Pitchers you can't trust because they allow too many hitter's counts

Washington Nationals’ Gio Gonzalez has solid surface numbers, but he’s not likely to keep it up. (AP Photo/Wilfredo Lee)

Let’s continue looking at hitter’s counts by focusing on the pitchers who struggle in limiting then. Here are the details on how pitches per plate appearance and hitter’s counts are at all-time highs and how that relates to the generally poor pitching in 2017.

The MLB ERA of 4.33 is higher than any year since 2007. As recently as 2014, it was 3.74. One of the reasons is that pitches per batter faced is at a post-2000 high of 3.89, and more pitches means more hitter counts. And there is no more hitter-friendly count situation in baseball than 3-0, 3-1 or 3-2.

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Our friends at Inside Edge, stat provider to MLB teams, have data not just on three-ball counts but on all hitter counts: 2-0, 2-1 or three-ball. In these situations, pitchers retire the hitter just 55% of the time. That means a .450 OBP. Of course, every walk comes in this situation. But the best way to avoid walks and hard hits is to not have to throw a hitter a do-or-die pitch.

The league average of 20% of batters faced getting to a three-ball count is a post-2007 high, too. The range is 11% to 33%.

Lance Lynn is the anti-Jeff Samardzjia this year. I have no idea how he continues to keep his head about water. Every time I look for a foundational stat, it seems like Lynn is bad at it. The chickens are going to come home to roost for this Cardinal, I will wager. He’s a terrible 27% three-ball counts and he’s not excelling in dispatching hitters in this situation either, at just the league average of 55% outs, according to Inside Edge.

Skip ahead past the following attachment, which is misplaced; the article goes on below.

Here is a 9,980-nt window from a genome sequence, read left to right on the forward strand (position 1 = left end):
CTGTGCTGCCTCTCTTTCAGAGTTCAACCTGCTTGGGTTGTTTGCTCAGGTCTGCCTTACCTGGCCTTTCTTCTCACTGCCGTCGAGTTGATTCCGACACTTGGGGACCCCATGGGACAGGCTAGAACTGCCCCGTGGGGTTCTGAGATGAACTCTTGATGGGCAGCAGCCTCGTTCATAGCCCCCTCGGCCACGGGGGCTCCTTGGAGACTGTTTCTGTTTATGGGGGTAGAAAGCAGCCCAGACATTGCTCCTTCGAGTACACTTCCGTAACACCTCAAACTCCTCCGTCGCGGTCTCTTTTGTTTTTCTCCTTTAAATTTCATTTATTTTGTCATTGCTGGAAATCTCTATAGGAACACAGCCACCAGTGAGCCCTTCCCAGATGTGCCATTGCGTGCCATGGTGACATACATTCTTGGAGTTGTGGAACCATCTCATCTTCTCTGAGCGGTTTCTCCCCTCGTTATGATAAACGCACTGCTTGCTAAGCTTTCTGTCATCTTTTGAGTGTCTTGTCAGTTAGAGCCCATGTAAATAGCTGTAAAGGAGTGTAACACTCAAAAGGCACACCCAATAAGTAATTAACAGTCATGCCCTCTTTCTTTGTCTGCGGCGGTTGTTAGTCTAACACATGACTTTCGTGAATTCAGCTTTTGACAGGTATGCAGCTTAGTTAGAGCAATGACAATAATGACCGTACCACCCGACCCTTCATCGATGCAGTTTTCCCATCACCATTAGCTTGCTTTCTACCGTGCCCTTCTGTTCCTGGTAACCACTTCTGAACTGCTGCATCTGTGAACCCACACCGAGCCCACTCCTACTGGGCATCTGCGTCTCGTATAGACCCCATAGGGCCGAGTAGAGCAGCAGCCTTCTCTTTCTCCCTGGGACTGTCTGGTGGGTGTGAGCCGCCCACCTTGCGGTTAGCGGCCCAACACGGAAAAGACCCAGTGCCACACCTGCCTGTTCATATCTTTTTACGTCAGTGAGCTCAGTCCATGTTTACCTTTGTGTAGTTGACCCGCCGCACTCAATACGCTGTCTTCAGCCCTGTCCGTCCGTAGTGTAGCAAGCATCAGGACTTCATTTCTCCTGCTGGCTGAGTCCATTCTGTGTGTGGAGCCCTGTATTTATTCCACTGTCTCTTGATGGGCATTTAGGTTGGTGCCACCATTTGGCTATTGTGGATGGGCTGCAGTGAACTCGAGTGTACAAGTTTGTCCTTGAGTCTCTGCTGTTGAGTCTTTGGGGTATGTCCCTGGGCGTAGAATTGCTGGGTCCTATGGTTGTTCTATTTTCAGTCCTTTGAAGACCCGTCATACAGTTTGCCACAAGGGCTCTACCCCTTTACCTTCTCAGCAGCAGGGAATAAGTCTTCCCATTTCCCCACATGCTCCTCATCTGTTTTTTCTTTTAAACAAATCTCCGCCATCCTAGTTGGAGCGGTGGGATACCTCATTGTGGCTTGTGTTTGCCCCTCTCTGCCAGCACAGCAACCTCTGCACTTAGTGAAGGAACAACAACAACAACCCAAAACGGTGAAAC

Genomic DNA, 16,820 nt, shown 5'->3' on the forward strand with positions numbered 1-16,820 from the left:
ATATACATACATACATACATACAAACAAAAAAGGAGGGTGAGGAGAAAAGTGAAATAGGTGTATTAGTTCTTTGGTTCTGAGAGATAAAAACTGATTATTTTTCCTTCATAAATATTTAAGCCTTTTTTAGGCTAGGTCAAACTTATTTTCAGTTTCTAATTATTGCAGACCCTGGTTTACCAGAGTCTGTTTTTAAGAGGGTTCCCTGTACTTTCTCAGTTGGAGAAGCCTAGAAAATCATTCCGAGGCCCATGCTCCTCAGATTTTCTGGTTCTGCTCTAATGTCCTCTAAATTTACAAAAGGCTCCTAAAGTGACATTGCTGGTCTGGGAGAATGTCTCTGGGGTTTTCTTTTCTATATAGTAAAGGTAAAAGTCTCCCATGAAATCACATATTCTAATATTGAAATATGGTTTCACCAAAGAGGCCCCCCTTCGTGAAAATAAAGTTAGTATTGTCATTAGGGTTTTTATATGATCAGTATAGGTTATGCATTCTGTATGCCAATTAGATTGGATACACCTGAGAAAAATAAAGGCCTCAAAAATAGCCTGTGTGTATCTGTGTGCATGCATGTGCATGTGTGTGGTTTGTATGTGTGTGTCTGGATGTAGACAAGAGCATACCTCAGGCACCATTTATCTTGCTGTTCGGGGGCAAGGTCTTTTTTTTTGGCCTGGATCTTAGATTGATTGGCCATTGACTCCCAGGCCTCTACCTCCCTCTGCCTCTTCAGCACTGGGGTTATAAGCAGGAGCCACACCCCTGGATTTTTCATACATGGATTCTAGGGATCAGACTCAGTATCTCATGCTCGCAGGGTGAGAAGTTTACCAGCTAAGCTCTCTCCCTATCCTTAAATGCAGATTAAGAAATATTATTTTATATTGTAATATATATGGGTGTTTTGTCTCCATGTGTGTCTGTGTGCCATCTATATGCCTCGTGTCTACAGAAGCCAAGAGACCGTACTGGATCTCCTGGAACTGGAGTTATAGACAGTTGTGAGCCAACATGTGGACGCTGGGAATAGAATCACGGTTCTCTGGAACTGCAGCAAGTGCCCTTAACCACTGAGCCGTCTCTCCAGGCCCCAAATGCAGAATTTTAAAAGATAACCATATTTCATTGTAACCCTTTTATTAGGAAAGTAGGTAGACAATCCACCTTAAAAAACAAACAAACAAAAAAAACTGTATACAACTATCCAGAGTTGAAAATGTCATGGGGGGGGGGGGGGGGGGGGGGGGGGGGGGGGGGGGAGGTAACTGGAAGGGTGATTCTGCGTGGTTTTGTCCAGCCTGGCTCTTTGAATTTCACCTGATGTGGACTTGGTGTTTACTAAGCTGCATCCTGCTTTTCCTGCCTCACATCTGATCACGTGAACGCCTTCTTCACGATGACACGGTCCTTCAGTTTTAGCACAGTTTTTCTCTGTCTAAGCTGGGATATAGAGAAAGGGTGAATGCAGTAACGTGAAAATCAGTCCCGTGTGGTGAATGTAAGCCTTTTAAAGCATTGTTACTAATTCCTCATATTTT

Kevin Gausman is still 43% owned and I’d say that’s just inattentiveness but he’s owned in our Yahoo Friends and Family league. I don’t see how things are going to turn around for Gausman, who pitches uphill at 26% three-ball counts.

Gio Gonzalez was a fade last week because of dominance (swinging strike, 1-2-3 innings, Ks in four pitches or less). And he’s also pitching too often in do-or-die situations (26% three-ball counts). He’s 91% owned, myself included in Friends and Family. He’s on a great team and pitching in a weak division but you better be prepared to dump him fast because a reckoning is likely coming.

Jake Odorizzi is 64% owned with people hoping for him to rebound to expected levels. But he’s always been a ham-and-egger to me — nothing special. He’s also a terrible 26% in our stat.

Finally, there’s Robbie Ray. Now I’m going to go contrarian here and say that maybe all the upside is in him actually avoiding these terrible counts in the second half. After all, he’s excelling despite his 25%. Ray’s been at 21% in two of the last three seasons (the other was 26%). If Ray could just get to there, which is still very bad, he could be a king-maker in the second half.